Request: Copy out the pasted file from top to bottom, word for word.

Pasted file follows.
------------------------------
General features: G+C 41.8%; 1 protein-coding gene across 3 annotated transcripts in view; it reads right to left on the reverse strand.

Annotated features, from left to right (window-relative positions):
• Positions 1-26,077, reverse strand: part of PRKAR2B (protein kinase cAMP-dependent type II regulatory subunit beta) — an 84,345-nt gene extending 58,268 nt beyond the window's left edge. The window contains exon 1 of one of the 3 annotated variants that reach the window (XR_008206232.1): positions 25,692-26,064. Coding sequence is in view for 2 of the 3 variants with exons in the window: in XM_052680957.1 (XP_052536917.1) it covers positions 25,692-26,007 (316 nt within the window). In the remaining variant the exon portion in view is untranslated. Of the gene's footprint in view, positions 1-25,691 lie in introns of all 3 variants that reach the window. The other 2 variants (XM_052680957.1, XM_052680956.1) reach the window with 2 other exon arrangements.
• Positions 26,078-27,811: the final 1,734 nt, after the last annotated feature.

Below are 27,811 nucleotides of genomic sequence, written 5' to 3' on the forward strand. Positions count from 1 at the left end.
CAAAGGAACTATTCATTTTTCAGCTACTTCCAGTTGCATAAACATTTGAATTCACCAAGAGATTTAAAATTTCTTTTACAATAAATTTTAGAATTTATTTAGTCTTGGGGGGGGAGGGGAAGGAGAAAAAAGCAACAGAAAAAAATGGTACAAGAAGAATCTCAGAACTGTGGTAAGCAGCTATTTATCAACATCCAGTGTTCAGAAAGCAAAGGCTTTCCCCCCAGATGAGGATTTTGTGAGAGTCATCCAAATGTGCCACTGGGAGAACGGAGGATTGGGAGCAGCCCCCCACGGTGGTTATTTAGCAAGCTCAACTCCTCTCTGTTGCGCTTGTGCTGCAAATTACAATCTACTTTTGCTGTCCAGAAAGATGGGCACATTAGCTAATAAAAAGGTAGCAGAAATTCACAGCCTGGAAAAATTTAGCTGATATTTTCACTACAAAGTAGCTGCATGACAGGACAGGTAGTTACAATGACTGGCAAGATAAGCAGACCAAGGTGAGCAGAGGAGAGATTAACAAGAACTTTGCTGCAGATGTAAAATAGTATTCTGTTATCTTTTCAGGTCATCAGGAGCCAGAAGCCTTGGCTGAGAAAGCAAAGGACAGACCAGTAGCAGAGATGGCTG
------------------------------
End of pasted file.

General features: G+C 41.8%; 1 protein-coding gene across 3 annotated transcripts in view; it reads right to left on the reverse strand.

Annotated features, from left to right (window-relative positions):
• Positions 1-26,077, reverse strand: part of PRKAR2B (protein kinase cAMP-dependent type II regulatory subunit beta) — an 84,345-nt gene extending 58,268 nt beyond the window's left edge. The window contains exon 1 of one of the 3 annotated variants that reach the window (XR_008206232.1): positions 25,692-26,064. Coding sequence is in view for 2 of the 3 variants with exons in the window: in XM_052680957.1 (XP_052536917.1) it covers positions 25,692-26,007 (316 nt within the window). In the remaining variant the exon portion in view is untranslated. Of the gene's footprint in view, positions 1-25,691 lie in introns of all 3 variants that reach the window. The other 2 variants (XM_052680957.1, XM_052680956.1) reach the window with 2 other exon arrangements.
• Positions 26,078-27,811: the final 1,734 nt, after the last annotated feature.

Below are 27,811 nucleotides of genomic sequence, written 5' to 3' on the forward strand. Positions count from 1 at the left end.
CAAAGGAACTATTCATTTTTCAGCTACTTCCAGTTGCATAAACATTTGAATTCACCAAGAGATTTAAAATTTCTTTTACAATAAATTTTAGAATTTATTTAGTCTTGGGGGGGGAGGGGAAGGAGAAAAAAGCAACAGAAAAAAATGGTACAAGAAGAATCTCAGAACTGTGGTAAGCAGCTATTTATCAACATCCAGTGTTCAGAAAGCAAAGGCTTTCCCCCCAGATGAGGATTTTGTGAGAGTCATCCAAATGTGCCACTGGGAGAACGGAGGATTGGGAGCAGCCCCCCACGGTGGTTATTTAGCAAGCTCAACTCCTCTCTGTTGCGCTTGTGCTGCAAATTACAATCTACTTTTGCTGTCCAGAAAGATGGGCACATTAGCTAATAAAAAGGTAGCAGAAATTCACAGCCTGGAAAAATTTAGCTGATATTTTCACTACAAAGTAGCTGCATGACAGGACAGGTAGTTACAATGACTGGCAAGATAAGCAGACCAAGGTGAGCAGAGGAGAGATTAACAAGAACTTTGCTGCAGATGTAAAATAGTATTCTGTTATCTTTTCAGGTCATCAGGAGCCAGAAGCCTTGGCTGAGAAAGCAAAGGACAGACCAGTAGCAGAGATGGCTG